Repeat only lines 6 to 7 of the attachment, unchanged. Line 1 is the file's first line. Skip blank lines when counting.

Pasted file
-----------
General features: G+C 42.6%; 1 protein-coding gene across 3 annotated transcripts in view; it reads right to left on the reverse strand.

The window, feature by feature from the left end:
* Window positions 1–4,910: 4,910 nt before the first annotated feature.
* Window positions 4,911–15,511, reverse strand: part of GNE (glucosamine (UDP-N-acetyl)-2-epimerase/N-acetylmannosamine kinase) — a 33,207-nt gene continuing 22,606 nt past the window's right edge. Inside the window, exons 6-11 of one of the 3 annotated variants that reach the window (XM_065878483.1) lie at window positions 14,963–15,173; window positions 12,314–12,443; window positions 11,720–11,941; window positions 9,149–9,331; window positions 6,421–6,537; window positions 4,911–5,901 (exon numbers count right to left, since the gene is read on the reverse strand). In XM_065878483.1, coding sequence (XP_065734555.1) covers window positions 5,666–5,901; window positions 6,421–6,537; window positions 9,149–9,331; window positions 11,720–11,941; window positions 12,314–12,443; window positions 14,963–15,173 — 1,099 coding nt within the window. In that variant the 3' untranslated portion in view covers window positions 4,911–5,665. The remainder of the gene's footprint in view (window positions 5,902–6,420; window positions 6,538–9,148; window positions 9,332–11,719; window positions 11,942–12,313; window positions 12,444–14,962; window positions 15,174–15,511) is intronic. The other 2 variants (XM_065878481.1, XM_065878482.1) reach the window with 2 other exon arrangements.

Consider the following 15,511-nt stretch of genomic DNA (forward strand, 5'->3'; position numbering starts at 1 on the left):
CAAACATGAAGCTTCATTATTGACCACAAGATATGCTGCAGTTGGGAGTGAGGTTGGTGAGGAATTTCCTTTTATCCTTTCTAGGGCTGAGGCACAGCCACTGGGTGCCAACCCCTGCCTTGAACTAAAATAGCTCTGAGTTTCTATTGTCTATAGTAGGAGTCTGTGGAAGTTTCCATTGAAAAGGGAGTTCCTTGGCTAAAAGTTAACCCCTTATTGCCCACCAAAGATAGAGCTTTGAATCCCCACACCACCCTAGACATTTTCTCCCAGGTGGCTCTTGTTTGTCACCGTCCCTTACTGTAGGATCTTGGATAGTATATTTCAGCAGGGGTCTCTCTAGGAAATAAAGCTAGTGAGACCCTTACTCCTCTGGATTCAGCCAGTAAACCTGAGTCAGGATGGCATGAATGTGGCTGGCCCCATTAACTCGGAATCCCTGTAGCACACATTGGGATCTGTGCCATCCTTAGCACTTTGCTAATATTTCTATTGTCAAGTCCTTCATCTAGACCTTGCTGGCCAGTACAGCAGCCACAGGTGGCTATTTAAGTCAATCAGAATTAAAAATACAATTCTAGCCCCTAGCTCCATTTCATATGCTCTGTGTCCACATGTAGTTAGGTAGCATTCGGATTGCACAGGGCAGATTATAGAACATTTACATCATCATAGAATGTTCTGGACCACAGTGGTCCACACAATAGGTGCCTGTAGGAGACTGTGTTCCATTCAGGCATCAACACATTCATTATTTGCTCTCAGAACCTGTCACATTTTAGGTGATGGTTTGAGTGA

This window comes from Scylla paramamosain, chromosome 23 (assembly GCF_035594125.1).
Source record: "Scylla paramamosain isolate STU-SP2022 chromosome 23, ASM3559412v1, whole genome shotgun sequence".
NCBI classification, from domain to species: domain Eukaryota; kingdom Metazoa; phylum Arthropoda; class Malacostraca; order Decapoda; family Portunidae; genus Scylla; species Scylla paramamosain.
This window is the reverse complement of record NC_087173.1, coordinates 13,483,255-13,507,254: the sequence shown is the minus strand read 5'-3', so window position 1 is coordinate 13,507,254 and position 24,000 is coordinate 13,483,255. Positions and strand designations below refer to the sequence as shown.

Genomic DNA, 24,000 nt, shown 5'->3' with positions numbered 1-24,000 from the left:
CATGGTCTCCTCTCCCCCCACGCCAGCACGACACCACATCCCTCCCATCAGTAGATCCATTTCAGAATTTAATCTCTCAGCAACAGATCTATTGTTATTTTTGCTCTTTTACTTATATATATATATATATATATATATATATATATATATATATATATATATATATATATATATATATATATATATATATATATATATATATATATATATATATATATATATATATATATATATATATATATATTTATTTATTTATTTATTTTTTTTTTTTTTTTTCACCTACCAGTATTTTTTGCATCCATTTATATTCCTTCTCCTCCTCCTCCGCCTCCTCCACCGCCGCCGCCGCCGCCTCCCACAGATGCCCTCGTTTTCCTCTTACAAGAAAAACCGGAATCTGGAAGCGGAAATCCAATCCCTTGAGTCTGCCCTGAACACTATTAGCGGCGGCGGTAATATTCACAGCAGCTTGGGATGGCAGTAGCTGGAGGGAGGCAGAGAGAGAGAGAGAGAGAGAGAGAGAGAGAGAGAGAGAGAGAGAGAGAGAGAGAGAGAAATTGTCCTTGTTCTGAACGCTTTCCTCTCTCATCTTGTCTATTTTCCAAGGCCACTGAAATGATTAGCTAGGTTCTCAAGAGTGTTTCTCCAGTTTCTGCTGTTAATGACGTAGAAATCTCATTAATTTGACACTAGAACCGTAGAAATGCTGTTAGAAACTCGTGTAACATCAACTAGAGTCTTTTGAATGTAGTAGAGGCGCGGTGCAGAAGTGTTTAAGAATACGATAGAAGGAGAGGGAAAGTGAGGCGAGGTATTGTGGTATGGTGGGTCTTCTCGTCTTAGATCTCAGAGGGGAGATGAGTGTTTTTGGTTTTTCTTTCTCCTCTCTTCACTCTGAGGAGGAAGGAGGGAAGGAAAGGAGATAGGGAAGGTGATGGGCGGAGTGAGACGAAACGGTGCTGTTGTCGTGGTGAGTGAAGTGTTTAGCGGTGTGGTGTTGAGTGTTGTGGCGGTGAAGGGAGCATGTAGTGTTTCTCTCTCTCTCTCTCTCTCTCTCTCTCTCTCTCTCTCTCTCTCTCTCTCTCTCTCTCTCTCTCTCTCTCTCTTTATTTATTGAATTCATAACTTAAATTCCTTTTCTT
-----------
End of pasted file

CAAACATGAAGCTTCATTATTGACCACAAGATATGCTGCAGTTGGGAGTGAGGTTGGTGAGGAATTTCCTTTTATCCTTTCTAGGGCTGAGGCACAGCCACTGGGTGCCAACCCCTGCCTTGAACTAAAATAGCTCTGAGTTTCTATTGTCTATAGTAGGAGTCTGTGGAAGTTTCCATTGAAAAGGGAGTTCCTTGGCTAAAAGTTAACCCCTTATTGCCCACCAAAGATAGAGCTTTGAATCCCCACACCACCCTAGACATTTTCTCCCAGGTGGCTCTTGTTTGTCACCGTCCCTTACTGTAGGATCTTGGATAGTATATTTCAGCAGGGGTCTCTCTAGGAAATAAAGCTAGTGAGACCCTTACTCCTCTGGATTCAGCCAGTAAACCTGAGTCAGGATGGCATGAATGTGGCTGGCCCCATTAACTCGGAATCCCTGTAGCACACATTGGGATCTGTGCCATCCTTAGCACTTTGCTAATATTTCTATTGTCAAGTCCTTCATCTAGACCTTGCTGGCCAGTACAGCAGCCACAGGTGGCTATTTAAGTCAATCAGAATTAAAAATACAATTCTAGCCCCTAGCTCCATTTCATATGCTCTGTGTCCACATGTAGTTAGGTAGCATTCGGATTGCACAGGGCAGATTATAGAACATTTACATCATCATAGAATGTTCTGGACCACAGTGGTCCACACAATAGGTGCCTGTAGGAGACTGTGTTCCATTCAGGCATCAACACATTCATTATTTGCTCTCAGAACCTGTCACATTTTAGGTGATGGTTTGAGTGA

This window comes from Scylla paramamosain, chromosome 23 (assembly GCF_035594125.1).